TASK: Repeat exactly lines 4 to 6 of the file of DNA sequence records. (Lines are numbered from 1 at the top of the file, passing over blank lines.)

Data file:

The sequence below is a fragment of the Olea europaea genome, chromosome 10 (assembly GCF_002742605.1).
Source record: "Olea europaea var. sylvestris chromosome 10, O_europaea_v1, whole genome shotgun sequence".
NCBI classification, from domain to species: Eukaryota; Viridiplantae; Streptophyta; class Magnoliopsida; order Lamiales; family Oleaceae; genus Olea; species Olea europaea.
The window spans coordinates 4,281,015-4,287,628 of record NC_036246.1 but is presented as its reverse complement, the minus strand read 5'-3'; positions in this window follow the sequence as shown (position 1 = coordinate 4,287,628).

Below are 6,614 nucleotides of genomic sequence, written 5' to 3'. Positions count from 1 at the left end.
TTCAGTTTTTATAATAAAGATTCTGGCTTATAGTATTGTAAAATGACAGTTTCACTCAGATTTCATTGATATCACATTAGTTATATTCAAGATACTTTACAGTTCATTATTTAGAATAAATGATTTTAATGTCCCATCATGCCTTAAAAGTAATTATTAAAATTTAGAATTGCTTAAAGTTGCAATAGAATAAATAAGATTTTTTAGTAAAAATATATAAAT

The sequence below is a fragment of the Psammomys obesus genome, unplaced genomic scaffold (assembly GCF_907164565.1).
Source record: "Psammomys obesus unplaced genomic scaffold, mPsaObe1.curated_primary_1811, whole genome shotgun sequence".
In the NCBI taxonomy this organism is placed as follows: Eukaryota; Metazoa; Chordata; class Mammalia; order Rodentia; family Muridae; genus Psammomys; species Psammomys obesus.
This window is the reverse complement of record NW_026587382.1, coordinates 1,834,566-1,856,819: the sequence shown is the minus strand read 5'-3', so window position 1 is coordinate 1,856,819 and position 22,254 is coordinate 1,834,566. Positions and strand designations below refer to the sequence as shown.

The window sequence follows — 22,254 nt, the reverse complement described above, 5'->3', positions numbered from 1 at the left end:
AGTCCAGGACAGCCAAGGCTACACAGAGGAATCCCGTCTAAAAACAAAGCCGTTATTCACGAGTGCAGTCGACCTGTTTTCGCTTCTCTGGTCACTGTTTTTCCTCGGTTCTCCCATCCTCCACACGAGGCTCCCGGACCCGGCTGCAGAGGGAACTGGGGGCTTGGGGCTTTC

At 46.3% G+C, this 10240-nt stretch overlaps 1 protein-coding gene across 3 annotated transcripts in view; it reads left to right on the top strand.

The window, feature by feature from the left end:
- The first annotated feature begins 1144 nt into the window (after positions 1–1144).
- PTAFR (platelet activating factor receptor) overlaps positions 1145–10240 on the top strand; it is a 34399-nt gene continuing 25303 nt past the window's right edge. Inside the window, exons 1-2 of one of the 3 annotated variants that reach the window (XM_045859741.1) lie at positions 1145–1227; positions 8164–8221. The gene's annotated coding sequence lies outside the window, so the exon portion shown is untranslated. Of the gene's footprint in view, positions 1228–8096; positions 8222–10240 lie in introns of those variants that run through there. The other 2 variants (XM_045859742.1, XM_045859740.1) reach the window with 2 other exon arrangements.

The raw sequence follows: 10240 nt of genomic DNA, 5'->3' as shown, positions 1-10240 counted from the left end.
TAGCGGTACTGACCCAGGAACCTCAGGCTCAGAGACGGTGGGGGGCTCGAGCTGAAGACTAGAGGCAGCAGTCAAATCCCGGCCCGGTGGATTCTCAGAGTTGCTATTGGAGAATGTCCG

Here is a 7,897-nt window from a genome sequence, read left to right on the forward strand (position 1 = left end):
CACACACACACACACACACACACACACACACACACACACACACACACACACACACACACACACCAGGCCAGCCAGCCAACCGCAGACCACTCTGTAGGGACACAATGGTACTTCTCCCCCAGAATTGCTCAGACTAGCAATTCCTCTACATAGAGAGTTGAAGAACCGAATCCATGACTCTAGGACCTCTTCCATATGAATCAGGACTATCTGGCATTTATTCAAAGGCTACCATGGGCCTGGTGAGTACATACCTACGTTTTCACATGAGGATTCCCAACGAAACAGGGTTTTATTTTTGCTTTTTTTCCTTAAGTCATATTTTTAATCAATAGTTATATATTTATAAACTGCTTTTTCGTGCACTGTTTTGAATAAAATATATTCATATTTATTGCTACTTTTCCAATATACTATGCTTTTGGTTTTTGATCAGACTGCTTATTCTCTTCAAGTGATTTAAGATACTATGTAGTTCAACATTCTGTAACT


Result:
The window spans coordinates 4,281,015-4,287,628 of record NC_036246.1 but is presented as its reverse complement, the minus strand read 5'-3'; positions in this window follow the sequence as shown (position 1 = coordinate 4,287,628).

Below are 6,614 nucleotides of genomic sequence, written 5' to 3'. Positions count from 1 at the left end.
TTCAGTTTTTATAATAAAGATTCTGGCTTATAGTATTGTAAAATGACAGTTTCACTCAGATTTCATTGATATCACATTAGTTATATTCAAGATACTTTACAGTTCATTATTTAGAATAAATGATTTTAATGTCCCATCATGCCTTAAAAGTAATTATTAAAATTTAGAATTGCTTAAAGTTGCAATAGAATAAATAAGATTTTTTAGTAAAAATATATAAAT